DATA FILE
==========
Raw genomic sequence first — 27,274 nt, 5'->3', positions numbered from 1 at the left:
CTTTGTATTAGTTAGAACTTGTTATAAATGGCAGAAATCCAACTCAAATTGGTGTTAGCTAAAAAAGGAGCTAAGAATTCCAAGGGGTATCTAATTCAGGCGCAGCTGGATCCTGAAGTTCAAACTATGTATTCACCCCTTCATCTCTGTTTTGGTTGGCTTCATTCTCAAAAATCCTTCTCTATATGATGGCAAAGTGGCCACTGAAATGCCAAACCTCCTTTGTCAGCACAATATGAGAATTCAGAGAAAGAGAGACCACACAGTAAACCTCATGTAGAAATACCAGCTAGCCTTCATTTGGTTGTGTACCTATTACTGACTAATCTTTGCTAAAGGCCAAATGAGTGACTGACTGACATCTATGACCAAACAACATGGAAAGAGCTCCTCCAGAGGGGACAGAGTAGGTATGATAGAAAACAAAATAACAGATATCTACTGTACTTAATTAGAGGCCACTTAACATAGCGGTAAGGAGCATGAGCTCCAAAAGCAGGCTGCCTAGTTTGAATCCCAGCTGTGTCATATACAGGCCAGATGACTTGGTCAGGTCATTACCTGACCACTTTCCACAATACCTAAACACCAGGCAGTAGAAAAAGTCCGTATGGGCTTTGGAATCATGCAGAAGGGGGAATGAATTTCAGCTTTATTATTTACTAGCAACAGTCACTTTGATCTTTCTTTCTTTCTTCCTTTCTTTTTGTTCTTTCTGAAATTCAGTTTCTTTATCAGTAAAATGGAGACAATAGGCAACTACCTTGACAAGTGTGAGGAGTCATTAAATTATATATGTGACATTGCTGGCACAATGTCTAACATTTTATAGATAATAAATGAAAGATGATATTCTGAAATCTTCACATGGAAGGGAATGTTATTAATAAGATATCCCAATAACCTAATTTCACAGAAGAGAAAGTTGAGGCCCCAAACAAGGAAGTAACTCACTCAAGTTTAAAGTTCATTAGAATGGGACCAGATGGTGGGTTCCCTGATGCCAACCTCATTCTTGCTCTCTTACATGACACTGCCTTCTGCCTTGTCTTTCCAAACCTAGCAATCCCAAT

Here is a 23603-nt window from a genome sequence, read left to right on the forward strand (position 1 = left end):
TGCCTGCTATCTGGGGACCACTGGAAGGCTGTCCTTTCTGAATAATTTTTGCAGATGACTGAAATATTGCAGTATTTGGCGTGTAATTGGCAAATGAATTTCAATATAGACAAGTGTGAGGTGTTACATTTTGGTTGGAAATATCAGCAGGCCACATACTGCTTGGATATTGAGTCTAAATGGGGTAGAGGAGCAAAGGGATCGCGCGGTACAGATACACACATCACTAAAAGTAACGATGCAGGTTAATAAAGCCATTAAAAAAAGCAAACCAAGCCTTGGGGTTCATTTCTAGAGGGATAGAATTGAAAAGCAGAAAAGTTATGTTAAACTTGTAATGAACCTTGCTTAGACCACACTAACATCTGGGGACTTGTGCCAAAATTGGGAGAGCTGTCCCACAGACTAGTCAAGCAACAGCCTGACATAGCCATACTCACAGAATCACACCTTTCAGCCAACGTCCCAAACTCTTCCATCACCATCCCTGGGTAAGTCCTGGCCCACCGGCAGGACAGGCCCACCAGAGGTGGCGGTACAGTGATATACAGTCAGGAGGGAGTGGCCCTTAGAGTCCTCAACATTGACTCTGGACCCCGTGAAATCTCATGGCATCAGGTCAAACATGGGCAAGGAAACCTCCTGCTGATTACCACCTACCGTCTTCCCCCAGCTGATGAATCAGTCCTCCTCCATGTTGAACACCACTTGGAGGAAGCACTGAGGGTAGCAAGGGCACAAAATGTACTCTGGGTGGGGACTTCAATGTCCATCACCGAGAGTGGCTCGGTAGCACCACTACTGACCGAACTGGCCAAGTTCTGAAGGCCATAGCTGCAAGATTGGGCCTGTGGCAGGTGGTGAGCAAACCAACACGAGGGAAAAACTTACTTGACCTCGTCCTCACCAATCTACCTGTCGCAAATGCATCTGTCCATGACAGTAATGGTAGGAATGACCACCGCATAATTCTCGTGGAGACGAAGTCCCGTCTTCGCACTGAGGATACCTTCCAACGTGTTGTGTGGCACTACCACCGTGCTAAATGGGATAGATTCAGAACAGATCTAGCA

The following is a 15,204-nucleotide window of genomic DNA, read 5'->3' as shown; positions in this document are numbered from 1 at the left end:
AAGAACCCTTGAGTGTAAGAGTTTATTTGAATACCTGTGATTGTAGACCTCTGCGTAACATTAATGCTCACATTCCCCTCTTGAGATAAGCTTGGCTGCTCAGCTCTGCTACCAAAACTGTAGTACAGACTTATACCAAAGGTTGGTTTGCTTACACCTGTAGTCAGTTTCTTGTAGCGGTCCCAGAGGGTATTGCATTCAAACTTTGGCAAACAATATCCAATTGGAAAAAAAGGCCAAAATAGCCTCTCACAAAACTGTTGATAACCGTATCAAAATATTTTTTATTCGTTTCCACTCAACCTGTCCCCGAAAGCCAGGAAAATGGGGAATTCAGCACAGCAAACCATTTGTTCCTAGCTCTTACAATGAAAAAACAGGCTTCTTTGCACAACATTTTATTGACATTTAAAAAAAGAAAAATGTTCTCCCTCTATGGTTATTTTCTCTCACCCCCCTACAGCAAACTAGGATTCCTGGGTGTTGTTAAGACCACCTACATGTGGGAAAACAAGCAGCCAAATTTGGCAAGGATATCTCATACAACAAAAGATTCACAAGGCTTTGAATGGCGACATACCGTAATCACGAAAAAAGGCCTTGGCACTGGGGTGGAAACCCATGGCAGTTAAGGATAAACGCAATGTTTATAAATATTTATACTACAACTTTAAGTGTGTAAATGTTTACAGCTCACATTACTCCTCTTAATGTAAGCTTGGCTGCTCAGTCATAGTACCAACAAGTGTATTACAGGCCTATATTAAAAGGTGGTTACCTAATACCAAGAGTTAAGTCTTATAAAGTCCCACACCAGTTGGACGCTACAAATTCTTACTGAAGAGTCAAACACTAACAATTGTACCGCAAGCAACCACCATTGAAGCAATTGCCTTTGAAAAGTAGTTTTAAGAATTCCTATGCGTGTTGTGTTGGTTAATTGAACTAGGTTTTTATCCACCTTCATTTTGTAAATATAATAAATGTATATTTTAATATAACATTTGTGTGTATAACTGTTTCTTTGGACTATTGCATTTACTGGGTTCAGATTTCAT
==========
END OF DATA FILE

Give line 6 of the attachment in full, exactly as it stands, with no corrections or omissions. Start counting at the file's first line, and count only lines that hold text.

AAGAACCCTTGAGTGTAAGAGTTTATTTGAATACCTGTGATTGTAGACCTCTGCGTAACATTAATGCTCACATTCCCCTCTTGAGATAAGCTTGGCTGCTCAGCTCTGCTACCAAAACTGTAGTACAGACTTATACCAAAGGTTGGTTTGCTTACACCTGTAGTCAGTTTCTTGTAGCGGTCCCAGAGGGTATTGCATTCAAACTTTGGCAAACAATATCCAATTGGAAAAAAAGGCCAAAATAGCCTCTCACAAAACTGTTGATAACCGTATCAAAATATTTTTTATTCGTTTCCACTCAACCTGTCCCCGAAAGCCAGGAAAATGGGGAATTCAGCACAGCAAACCATTTGTTCCTAGCTCTTACAATGAAAAAACAGGCTTCTTTGCACAACATTTTATTGACATTTAAAAAAAGAAAAATGTTCTCCCTCTATGGTTATTTTCTCTCACCCCCCTACAGCAAACTAGGATTCCTGGGTGTTGTTAAGACCACCTACATGTGGGAAAACAAGCAGCCAAATTTGGCAAGGATATCTCATACAACAAAAGATTCACAAGGCTTTGAATGGCGACATACCGTAATCACGAAAAAAGGCCTTGGCACTGGGGTGGAAACCCATGGCAGTTAAGGATAAACGCAATGTTTATAAATATTTATACTACAACTTTAAGTGTGTAAATGTTTACAGCTCACATTACTCCTCTTAATGTAAGCTTGGCTGCTCAGTCATAGTACCAACAAGTGTATTACAGGCCTATATTAAAAGGTGGTTACCTAATACCAAGAGTTAAGTCTTATAAAGTCCCACACCAGTTGGACGCTACAAATTCTTACTGAAGAGTCAAACACTAACAATTGTACCGCAAGCAACCACCATTGAAGCAATTGCCTTTGAAAAGTAGTTTTAAGAATTCCTATGCGTGTTGTGTTGGTTAATTGAACTAGGTTTTTATCCACCTTCATTTTGTAAATATAATAAATGTATATTTTAATATAACATTTGTGTGTATAACTGTTTCTTTGGACTATTGCATTTACTGGGTTCAGATTTCAT